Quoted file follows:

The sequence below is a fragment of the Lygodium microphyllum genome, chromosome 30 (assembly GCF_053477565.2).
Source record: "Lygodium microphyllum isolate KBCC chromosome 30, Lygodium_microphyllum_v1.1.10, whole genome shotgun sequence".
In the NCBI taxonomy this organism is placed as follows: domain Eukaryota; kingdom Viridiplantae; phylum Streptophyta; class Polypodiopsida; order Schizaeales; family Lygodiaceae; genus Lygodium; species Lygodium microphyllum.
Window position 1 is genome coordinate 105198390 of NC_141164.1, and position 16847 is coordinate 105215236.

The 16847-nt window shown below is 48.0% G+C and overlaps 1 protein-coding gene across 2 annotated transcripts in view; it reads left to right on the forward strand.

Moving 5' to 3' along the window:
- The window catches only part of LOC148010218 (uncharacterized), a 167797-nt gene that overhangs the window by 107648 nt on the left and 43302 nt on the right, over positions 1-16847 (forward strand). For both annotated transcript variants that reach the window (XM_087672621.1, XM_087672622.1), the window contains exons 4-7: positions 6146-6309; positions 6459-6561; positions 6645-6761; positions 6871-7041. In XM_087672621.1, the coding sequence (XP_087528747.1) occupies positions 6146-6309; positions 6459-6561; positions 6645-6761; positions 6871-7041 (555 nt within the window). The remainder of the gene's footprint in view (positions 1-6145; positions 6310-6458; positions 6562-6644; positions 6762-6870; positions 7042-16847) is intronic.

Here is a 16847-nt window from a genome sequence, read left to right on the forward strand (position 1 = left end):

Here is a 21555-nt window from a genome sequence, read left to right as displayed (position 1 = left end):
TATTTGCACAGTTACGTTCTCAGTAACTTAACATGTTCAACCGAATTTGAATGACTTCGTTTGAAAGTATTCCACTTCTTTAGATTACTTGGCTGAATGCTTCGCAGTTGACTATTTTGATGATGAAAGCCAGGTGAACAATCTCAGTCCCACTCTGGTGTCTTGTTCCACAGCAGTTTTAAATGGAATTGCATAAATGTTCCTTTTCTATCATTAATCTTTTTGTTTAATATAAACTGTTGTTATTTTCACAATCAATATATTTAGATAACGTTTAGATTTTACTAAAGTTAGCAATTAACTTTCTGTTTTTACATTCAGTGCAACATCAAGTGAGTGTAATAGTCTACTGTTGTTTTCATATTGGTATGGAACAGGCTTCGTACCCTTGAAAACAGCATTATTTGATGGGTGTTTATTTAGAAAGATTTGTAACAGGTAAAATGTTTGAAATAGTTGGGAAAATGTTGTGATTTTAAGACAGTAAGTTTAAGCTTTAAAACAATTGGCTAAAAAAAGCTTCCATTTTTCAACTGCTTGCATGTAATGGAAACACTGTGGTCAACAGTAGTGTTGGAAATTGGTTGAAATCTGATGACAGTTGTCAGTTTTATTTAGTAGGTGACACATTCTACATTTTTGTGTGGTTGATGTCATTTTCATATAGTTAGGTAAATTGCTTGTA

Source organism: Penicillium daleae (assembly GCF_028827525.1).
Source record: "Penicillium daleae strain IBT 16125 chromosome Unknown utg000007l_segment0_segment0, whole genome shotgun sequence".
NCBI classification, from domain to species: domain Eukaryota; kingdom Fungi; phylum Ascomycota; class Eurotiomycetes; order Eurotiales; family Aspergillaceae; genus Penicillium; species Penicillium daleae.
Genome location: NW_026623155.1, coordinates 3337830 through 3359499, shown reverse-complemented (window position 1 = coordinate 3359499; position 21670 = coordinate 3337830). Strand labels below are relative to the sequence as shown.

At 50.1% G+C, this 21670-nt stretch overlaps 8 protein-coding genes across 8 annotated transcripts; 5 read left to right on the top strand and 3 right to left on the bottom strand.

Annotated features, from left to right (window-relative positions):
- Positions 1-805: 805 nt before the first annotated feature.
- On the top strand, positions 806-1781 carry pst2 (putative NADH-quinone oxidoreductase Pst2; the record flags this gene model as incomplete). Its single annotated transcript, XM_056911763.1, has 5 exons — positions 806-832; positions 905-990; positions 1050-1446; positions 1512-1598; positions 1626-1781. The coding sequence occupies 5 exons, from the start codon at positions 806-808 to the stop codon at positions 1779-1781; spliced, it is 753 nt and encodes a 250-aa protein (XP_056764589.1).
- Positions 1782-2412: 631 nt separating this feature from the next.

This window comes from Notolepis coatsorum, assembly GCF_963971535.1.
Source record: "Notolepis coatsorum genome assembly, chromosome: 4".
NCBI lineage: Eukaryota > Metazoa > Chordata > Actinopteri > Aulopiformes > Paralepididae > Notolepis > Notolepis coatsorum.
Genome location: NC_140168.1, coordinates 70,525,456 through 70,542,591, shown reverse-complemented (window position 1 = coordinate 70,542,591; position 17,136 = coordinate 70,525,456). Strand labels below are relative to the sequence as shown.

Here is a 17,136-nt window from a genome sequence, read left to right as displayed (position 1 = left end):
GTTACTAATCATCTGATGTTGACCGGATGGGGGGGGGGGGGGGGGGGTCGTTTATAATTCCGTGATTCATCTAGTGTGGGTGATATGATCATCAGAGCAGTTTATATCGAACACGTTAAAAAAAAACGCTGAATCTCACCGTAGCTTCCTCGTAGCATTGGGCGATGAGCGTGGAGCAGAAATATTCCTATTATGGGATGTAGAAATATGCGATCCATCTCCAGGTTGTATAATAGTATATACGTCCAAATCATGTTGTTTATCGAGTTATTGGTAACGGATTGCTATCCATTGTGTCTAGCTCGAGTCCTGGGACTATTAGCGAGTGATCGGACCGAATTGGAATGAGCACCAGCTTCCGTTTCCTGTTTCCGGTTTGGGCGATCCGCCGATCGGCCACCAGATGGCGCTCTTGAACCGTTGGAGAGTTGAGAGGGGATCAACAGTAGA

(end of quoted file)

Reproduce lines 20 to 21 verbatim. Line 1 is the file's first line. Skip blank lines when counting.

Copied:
This window comes from Notolepis coatsorum, assembly GCF_963971535.1.
Source record: "Notolepis coatsorum genome assembly, chromosome: 4".